Archaeological site work at a plot of land located just east of the Fort Frances Courthouse turned up nothing of any real interest.
While on-site Thursday afternoon for the final day of the dig last week, archaeologist Holly Martelle of Timmins Martelle Heritage Consultants Inc. said the testing did not result in any findings, such as artifacts or remains.
“We’ve done testing of the property to find native artifacts and historic artifacts, and we haven’t found anything,” she said.
Martelle explained that her firm was hired by the Ontario Realty Corp. to conduct testing at the site and, as part of the provincial environmental assessment process, determine whether or not there would have to be any further archaeological considerations should the site ever be developed in the future.
“If they want to do any changes to the property down the road, and it could be next year, it could 20 years down the road, they want to make sure there are no archaeological resources on the property,” noted Martelle, adding she is not aware of any plans for future work at the site.
Martelle and her team, which has been aided by Doug Berry of Star Group International and heavy equipment operator Randy Carmody, started testing at the site at the beginning of the week, but actually started researching its background in February.
“There are criteria that we consider based on where other known sites are, what kind of factors would have encouraged early native settlements, campsites, village sites, other kinds of resource use sites . . . Things like proximity to potable water are a big one; the river’s not very far away which would mean this area might have potential for archaeological sites,” she noted.
“As well, it’s an early historic municipal settlement area, you’ve got a historically designated building on the property, and also a jail on the property, so that raises other concerns about historic features, archaeological sites, jail-related sites,” added Martelle.
While this week’s site work did not result in any findings, Martelle explained that if there had been, there would a provincial process to then go through to evaluate whether or not they would have to do additional follow-up work and evaluate its heritage significance.
“So if we found something, we might have to do excavation or testing, that kind of thing,” she said.
While some local residents who were aware of the digging speculated that Martelle and company may find the remains of criminals who were executed and buried near the courthouse in the early part of the last century, that didn’t turn out to be the case.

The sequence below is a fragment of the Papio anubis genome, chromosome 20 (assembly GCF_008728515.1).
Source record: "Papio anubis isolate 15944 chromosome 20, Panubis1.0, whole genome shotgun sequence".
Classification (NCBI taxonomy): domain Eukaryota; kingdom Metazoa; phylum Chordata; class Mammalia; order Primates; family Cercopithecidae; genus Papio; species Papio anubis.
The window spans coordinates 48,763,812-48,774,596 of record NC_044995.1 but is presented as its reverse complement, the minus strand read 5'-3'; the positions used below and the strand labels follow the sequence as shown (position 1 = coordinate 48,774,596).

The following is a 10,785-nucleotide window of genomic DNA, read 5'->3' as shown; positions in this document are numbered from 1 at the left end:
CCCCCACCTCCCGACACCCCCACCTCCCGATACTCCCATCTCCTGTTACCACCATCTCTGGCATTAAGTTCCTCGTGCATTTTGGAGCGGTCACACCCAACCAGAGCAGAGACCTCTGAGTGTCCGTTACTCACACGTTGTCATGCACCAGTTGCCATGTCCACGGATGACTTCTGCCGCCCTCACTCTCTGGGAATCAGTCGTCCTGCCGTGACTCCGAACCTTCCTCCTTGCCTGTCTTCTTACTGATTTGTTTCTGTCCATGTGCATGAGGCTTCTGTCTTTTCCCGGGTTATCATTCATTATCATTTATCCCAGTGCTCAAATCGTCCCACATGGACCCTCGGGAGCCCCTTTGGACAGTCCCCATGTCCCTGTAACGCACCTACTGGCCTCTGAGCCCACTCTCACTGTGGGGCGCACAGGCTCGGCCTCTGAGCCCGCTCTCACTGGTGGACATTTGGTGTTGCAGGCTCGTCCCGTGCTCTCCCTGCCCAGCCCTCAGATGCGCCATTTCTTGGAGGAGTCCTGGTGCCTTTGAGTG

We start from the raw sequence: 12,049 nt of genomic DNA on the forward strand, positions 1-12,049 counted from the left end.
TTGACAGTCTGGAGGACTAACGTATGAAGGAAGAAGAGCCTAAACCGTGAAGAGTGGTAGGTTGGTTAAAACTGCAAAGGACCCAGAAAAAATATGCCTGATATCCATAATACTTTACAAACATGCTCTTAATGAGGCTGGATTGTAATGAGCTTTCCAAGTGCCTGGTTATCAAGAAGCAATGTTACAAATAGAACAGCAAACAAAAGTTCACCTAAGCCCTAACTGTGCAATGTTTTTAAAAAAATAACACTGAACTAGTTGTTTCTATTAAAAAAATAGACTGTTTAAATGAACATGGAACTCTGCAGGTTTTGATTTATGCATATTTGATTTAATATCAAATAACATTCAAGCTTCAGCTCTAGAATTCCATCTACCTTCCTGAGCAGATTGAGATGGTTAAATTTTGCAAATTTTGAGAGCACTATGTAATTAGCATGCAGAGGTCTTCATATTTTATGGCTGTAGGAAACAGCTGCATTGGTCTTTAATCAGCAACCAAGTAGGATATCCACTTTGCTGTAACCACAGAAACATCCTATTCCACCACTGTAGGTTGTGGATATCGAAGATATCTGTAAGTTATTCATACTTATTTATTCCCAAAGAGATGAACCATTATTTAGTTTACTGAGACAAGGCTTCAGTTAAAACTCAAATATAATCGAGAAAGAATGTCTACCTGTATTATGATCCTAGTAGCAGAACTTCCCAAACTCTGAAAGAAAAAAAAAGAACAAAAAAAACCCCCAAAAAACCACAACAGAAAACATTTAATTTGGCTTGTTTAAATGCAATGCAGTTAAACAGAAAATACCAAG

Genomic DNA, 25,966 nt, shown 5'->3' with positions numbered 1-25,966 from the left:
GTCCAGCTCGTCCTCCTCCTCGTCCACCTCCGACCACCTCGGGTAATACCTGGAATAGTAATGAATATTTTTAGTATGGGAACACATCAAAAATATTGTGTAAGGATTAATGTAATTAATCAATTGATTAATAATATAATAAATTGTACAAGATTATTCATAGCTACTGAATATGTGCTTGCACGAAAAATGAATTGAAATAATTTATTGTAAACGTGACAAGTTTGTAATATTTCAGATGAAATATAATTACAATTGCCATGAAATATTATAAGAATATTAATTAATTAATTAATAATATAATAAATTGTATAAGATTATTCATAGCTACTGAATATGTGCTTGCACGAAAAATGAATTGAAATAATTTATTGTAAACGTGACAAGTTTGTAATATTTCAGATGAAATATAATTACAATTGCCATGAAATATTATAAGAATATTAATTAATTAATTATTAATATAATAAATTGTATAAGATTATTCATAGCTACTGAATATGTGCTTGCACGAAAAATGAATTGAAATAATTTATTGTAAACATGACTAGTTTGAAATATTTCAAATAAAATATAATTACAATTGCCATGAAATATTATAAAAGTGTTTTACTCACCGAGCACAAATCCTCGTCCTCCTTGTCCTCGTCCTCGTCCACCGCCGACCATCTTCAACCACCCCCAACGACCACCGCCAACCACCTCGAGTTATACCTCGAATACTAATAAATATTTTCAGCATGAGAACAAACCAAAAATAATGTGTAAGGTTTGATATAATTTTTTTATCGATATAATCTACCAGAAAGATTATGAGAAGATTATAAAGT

“In the first half of the 1900s and earlier, there was legislation that stated anyone executed in a jail was to be buried on that property. So anytime you have an early historic jail yard, there is always potential for inmates, or people who were hanged or executed in one way or another, to found on that property, which is one of the reasons why we’re doing more digging here,” said Martelle. “We never anticipated there would be any on this side of the courthouse, but we always have to make sure everything is looked after—due diligence.
“In other places, they’ve already found burial places of people who were executed and moved them, but the records are always so poor for that time period; some of them are even lost. There’s a similar situation for jailhouses all over the province. The City of London was the same way. There’s recent recovery of bodies related to the Don Jail (in Toronto). So, it’s always an extra or added concern for these kinds of properties,” she added.
Martelle noted that all the local reports she’s aware of indicate any jail-related burials which occurred may or may not be located west of the courthouse (possibly under the town hall or the municipal parking lot). It’s also possible these bodies were moved and reburied with no record.
“What we tend to do is check with all the local funeral homes, check with the cemeteries, the municipalities, check with the jail records, anybody that has any information, the provincial archives or any other local archives. But it’s not something that’s well-recorded, unless you get lucky and have newspaper articles or construction has hit those burials previously and there’s modern record of that having been moved, you just don’t know,” she said.
Martelle noted the property next to the courthouse was the only site they would be testing while here in Fort Frances.